2012-13 Graduate Fellows
Andrea Allgood is a PhD student in Department of Religious Studies. Her research investigates the utility of postcolonial theory in understanding ancient texts, especially texts of the Hebrew Bible. It has been demonstrated by scholars such as Nathaniel Levtow that Israelite authors were engaged in a broader ancient Near Eastern discourse. Ideas and tropes that had currency all over the ancient Mediterranean, such as issues of purity (which certain biblical sources took pains to describe and delineate), worship and space, and national identity, were utilized by biblical authors in particular ways to articulate specific ideas and concerns. Also central to her research is the idea that not all biblical authors agreed on these issues. Her work draws on historical-critical as well as literary-critical ideas and methods in order to better articulate the multi-faceted aspect of Israelite discourse about foreign lands and foreign peoples.
Jeffrey Neilson is a PhD candidate in the Department of English. His current research focuses on post-World War II American poetry and poetics in conjunction with accounts of secularism in American literature, pragmatist philosophy, and the reconstruction of ethical discourse in postwar lyric poetry. His dissertation, "Making a Living Poetry: The Process of Vocation in Postwar American Poetics," traces the historical declension of a culturally pervasive trope of poetic expression—a poet's "vocation"—in the work of American poets from the late 1940s up to the present (William Carlos Williams, Robert Duncan, Adrienne Rich, and Yusef Komunyakaa). The project inquires how, in response to emerging and intensified ideological pressures at mid-century (e.g., liberalism, pluralism, secularism, and literary professionalism), these poets have variously developed radically processual senses of lyric form and have thus redefined alternative possibilities for poetry's persistence not as a career but a vocation. In turning to epistemological accounts of religion emerging from the work of American pragmatists (William James, John Dewey, and George Herbert Mead) and other twentieth-century philosophers of process (Henri Bergson, Alfred North Whitehead), the study aims to illuminate the dynamic interarticulation of aesthetic, ethical, and critical dispositions toward artistic becoming that have emerged in American poetics in the latter half of the twentieth century.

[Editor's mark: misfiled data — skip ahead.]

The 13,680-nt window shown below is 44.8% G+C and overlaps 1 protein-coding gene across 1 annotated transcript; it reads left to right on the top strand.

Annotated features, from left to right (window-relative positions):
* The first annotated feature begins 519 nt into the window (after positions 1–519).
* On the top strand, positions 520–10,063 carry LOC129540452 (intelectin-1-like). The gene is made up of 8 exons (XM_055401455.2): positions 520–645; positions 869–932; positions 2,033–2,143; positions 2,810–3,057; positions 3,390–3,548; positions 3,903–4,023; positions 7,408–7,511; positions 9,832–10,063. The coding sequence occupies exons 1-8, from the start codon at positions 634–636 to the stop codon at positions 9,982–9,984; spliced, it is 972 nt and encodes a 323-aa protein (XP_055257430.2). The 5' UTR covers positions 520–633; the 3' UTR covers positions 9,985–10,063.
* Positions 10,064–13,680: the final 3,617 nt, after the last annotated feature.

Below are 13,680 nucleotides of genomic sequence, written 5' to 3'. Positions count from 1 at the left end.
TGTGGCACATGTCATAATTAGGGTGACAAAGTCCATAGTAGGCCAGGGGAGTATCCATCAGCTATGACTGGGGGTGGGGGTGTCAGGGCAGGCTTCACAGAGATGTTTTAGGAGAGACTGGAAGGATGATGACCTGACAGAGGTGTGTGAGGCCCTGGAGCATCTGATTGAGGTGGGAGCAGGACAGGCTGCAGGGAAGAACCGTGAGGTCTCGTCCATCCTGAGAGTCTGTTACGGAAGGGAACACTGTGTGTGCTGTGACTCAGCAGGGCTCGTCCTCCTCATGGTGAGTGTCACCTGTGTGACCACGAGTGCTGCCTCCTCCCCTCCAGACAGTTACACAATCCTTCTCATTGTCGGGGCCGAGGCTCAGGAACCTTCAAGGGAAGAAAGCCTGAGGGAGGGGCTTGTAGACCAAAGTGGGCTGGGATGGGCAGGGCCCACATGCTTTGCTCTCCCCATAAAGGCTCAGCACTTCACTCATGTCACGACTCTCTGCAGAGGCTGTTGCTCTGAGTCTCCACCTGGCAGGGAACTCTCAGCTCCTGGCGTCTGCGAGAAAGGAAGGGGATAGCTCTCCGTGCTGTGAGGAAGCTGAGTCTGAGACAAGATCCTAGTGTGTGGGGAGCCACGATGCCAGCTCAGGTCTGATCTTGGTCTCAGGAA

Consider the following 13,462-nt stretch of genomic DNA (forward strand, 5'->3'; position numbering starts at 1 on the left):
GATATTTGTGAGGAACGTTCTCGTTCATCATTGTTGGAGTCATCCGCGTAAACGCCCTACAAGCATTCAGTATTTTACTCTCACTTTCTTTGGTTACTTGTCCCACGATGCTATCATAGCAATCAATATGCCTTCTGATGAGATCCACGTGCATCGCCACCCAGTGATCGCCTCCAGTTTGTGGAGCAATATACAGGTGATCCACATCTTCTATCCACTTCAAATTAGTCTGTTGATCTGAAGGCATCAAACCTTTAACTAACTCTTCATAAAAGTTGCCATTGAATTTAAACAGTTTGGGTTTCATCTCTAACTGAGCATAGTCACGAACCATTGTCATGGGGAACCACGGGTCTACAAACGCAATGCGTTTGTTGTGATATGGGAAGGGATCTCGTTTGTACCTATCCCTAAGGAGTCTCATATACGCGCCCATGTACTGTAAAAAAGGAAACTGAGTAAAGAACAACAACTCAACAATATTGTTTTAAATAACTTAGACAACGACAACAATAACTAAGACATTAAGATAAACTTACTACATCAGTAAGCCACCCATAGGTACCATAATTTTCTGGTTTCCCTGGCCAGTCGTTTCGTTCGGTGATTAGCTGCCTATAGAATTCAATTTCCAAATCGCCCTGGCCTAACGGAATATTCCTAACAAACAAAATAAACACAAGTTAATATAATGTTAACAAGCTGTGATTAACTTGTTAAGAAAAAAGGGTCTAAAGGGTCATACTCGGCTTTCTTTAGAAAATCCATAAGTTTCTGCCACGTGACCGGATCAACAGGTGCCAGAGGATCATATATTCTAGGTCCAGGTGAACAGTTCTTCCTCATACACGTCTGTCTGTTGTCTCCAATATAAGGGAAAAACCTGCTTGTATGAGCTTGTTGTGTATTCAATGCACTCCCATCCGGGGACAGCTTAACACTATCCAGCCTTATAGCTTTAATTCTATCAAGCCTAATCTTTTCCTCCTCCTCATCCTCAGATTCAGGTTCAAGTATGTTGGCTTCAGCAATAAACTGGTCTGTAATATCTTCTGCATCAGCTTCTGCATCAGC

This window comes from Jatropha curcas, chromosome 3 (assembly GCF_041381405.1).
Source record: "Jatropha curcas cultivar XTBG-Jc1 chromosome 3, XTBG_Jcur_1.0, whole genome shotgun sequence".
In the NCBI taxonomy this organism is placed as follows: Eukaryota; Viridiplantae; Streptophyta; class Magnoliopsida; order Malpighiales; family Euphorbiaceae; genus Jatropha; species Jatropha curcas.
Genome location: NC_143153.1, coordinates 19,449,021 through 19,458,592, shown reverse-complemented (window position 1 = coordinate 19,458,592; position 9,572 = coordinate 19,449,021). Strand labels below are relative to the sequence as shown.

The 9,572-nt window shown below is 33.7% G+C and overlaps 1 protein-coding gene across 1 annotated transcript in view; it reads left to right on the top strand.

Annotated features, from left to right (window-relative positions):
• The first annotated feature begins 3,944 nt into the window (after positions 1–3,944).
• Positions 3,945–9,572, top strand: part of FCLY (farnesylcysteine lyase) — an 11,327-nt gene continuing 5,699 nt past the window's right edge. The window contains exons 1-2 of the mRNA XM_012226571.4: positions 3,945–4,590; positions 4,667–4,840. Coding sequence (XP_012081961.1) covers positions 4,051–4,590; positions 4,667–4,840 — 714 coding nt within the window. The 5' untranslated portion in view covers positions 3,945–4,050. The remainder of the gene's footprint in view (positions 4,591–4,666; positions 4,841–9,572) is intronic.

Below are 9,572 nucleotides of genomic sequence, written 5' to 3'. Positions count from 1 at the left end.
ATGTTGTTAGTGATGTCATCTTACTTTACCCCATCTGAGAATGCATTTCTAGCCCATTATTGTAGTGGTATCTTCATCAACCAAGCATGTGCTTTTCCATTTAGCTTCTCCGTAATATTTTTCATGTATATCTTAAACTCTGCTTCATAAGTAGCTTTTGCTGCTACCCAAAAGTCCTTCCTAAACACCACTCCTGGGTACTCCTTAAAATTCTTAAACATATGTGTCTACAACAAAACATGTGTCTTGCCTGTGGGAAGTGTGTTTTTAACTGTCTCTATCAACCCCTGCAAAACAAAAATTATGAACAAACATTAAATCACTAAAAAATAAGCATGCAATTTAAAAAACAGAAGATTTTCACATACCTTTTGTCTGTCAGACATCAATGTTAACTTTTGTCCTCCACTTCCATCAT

Jeffrey received a Cogut Center Tuition Fellowship to the Cornell School of Criticism and Theory in 2011.
Jacob Richman, a doctoral candidate in the MEME program, is a mixed-media composer whose work explorers the relationship between sight and sound in live performance. His pieces mix live-processed video, music and sound to create unique multimedia settings in which performers can interact. He is fascinated by what he sees as the interconnectedness of things: people with places, sounds with textures, humans with animals, plants and the natural world. He feels that exploring the relationships between sounds and images in performance is an effective way to both investigate and convey these greater connections that surround us. His dissertation project, The (unfinished) Ballad of Adam and Elena Emery, is a multimedia opera/installation setting of a murder story that took place in Rhode Island in the 1990s.
Steven Swarbrick, a PhD candidate in the Department of English, works in the field of Renaissance literature using a variety of methodological lenses: from science and technology studies to disability studies, queer theory, affect theory, and ecology. His work shuttles between periods—the contemporary and the early modern—and in turn pays special attention to questions of time, historicity, and the “afterlife” of the early modern. While a Fellow at the Cogut Center, Swarbrick will begin work on his dissertation, “When Our Eyes Touch: Sensory Entanglements and EcoAesthetics in an Early Modern Frame,” which argues for the ongoing relevance of Renaissance representations of the senses—primarily the “lower” senses—for our contemporary ecological era. Focused on touch, this project shows how vision—the dominant metaphor in modern knowledge-making, and so the dominant sense in the West—is characterized by an entanglement of other senses: touch, taste, hearing and smell. Charting this entanglement in the work of poets and playwrights such as Richard Crashaw, Robert Herrick, John Milton, and Shakespeare, as well as contemporary artists and filmmakers, this project will be concerned to show how a redistribution of the senses enables contemporary readers to reconsider Renaissance literature in light of our own, surprisingly similar, surprisingly baroque, aesthetic sensibility.